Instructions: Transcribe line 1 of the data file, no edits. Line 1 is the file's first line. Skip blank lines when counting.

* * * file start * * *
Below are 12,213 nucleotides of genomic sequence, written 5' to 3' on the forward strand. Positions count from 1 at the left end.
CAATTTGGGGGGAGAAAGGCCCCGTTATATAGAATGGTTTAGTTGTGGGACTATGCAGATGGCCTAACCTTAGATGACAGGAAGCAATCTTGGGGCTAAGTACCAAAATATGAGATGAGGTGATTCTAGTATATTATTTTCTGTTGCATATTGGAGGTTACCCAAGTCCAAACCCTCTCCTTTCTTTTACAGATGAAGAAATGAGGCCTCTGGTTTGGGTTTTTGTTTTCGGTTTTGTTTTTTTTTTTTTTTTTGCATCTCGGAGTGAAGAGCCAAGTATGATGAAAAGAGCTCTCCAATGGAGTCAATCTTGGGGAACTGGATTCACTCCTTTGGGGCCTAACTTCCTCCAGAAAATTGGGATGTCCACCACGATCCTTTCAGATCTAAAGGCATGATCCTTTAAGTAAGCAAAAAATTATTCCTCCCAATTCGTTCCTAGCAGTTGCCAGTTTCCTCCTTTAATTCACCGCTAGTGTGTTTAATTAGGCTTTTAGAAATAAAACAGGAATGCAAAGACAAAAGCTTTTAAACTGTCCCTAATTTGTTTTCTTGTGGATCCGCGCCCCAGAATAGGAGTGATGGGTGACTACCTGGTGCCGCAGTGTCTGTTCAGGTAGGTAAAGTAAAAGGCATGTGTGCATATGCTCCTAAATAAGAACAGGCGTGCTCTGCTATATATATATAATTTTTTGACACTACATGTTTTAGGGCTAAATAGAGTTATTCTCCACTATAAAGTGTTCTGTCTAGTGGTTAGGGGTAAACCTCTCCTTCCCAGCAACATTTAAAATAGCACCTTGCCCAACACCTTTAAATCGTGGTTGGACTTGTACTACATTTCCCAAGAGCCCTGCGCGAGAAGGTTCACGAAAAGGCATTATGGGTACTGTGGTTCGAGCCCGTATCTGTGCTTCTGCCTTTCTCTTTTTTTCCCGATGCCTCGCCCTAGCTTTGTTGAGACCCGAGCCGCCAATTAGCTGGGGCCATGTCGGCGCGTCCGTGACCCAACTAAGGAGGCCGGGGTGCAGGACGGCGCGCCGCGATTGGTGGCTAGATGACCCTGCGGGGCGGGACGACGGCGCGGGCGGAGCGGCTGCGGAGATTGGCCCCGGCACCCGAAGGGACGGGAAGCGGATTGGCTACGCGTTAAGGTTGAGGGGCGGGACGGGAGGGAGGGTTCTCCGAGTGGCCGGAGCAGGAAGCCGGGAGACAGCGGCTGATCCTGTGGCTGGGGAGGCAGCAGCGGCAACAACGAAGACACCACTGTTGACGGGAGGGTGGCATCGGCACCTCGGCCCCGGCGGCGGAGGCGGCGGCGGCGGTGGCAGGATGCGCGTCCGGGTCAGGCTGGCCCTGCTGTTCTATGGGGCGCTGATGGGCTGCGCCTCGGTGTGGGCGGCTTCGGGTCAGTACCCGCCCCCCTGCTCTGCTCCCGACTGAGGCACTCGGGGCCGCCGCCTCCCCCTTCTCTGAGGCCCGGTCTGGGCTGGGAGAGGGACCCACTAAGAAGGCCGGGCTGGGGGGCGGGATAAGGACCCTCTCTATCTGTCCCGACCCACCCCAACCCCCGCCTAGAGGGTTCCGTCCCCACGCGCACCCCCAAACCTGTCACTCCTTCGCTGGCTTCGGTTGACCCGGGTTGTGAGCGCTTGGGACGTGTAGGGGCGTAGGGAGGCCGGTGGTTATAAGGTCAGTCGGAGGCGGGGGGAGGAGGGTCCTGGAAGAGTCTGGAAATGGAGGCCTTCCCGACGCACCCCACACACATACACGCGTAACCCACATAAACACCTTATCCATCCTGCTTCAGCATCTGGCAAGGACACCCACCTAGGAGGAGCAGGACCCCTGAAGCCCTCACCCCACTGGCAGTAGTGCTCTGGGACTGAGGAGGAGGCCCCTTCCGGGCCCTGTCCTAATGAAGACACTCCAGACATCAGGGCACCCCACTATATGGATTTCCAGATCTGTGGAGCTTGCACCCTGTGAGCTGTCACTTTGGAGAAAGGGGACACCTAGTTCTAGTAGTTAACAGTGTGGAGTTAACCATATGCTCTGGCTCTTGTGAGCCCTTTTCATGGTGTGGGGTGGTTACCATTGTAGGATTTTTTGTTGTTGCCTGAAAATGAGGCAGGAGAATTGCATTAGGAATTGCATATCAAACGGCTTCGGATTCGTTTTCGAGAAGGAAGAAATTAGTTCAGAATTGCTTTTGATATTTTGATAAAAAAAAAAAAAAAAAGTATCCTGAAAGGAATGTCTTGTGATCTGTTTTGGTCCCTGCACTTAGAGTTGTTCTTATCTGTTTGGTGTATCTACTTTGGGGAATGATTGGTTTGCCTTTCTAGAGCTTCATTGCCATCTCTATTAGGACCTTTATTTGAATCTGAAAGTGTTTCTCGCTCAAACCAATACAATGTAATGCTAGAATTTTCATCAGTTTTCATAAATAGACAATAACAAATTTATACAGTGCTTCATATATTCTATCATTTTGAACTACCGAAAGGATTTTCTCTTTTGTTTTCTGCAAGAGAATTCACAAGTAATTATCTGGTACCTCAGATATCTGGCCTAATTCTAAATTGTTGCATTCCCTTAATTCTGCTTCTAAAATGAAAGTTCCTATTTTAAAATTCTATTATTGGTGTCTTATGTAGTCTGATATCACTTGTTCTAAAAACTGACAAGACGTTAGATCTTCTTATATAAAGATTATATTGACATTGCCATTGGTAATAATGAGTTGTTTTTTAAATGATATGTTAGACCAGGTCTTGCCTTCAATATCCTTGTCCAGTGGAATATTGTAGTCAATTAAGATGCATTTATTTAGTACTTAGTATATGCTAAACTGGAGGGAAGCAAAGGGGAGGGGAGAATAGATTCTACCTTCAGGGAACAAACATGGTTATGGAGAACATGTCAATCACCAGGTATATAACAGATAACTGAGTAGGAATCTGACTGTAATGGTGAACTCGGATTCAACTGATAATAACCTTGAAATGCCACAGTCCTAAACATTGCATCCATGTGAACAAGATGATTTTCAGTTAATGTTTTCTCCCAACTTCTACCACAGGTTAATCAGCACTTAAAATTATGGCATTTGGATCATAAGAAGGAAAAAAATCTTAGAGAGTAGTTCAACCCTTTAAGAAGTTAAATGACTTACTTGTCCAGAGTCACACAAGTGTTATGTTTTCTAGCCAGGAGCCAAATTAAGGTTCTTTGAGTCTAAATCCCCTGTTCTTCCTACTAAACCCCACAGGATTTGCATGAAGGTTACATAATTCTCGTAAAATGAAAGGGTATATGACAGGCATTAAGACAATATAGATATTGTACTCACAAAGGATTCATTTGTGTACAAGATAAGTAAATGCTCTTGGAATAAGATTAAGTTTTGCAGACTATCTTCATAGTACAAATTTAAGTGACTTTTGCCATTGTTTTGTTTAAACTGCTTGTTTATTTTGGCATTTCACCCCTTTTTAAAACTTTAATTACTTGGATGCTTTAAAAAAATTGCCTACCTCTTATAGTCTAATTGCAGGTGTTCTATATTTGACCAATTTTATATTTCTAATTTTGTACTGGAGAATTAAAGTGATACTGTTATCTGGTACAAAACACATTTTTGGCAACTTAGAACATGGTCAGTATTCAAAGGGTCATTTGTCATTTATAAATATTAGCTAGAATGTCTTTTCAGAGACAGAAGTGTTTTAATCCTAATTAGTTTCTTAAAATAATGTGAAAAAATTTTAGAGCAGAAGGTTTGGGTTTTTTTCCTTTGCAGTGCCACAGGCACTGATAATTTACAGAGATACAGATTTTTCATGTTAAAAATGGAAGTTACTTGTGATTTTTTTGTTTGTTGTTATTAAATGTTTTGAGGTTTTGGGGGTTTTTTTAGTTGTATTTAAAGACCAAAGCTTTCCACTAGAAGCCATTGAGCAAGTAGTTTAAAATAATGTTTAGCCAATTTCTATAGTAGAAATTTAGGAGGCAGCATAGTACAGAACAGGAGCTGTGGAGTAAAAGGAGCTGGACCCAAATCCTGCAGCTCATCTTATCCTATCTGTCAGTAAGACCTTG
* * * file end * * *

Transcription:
Below are 12,213 nucleotides of genomic sequence, written 5' to 3' on the forward strand. Positions count from 1 at the left end.